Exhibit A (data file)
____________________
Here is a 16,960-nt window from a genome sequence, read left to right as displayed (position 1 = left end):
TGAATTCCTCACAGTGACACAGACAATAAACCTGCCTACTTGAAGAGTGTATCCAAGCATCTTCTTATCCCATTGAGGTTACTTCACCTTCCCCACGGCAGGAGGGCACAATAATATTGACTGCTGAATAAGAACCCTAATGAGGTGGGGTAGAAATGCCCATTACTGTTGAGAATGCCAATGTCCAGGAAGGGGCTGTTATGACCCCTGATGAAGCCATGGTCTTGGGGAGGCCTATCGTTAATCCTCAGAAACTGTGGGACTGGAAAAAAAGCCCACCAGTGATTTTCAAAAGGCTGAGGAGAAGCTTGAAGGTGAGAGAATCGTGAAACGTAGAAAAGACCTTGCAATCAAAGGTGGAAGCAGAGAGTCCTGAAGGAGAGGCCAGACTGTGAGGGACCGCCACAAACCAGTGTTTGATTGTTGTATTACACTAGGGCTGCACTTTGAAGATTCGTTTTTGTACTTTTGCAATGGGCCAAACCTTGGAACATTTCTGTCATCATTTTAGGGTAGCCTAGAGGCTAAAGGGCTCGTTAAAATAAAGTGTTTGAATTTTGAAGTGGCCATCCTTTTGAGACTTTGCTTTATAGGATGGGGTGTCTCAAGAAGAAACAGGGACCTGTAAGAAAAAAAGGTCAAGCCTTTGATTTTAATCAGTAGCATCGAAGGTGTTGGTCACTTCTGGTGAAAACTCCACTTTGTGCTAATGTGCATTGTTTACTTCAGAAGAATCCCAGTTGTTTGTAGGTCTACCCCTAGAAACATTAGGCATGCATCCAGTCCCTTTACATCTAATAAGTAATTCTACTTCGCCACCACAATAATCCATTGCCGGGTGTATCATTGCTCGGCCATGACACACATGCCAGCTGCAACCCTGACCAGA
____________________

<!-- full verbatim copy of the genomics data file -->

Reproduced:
Here is a 16,960-nt window from a genome sequence, read left to right as displayed (position 1 = left end):
TGAATTCCTCACAGTGACACAGACAATAAACCTGCCTACTTGAAGAGTGTATCCAAGCATCTTCTTATCCCATTGAGGTTACTTCACCTTCCCCACGGCAGGAGGGCACAATAATATTGACTGCTGAATAAGAACCCTAATGAGGTGGGGTAGAAATGCCCATTACTGTTGAGAATGCCAATGTCCAGGAAGGGGCTGTTATGACCCCTGATGAAGCCATGGTCTTGGGGAGGCCTATCGTTAATCCTCAGAAACTGTGGGACTGGAAAAAAAGCCCACCAGTGATTTTCAAAAGGCTGAGGAGAAGCTTGAAGGTGAGAGAATCGTGAAACGTAGAAAAGACCTTGCAATCAAAGGTGGAAGCAGAGAGTCCTGAAGGAGAGGCCAGACTGTGAGGGACCGCCACAAACCAGTGTTTGATTGTTGTATTACACTAGGGCTGCACTTTGAAGATTCGTTTTTGTACTTTTGCAATGGGCCAAACCTTGGAACATTTCTGTCATCATTTTAGGGTAGCCTAGAGGCTAAAGGGCTCGTTAAAATAAAGTGTTTGAATTTTGAAGTGGCCATCCTTTTGAGACTTTGCTTTATAGGATGGGGTGTCTCAAGAAGAAACAGGGACCTGTAAGAAAAAAAGGTCAAGCCTTTGATTTTAATCAGTAGCATCGAAGGTGTTGGTCACTTCTGGTGAAAACTCCACTTTGTGCTAATGTGCATTGTTTACTTCAGAAGAATCCCAGTTGTTTGTAGGTCTACCCCTAGAAACATTAGGCATGCATCCAGTCCCTTTACATCTAATAAGTAATTCTACTTCGCCACCACAATAATCCATTGCCGGGTGTATCATTGCTCGGCCATGACACACATGCCAGCTGCAACCCTGACCAGA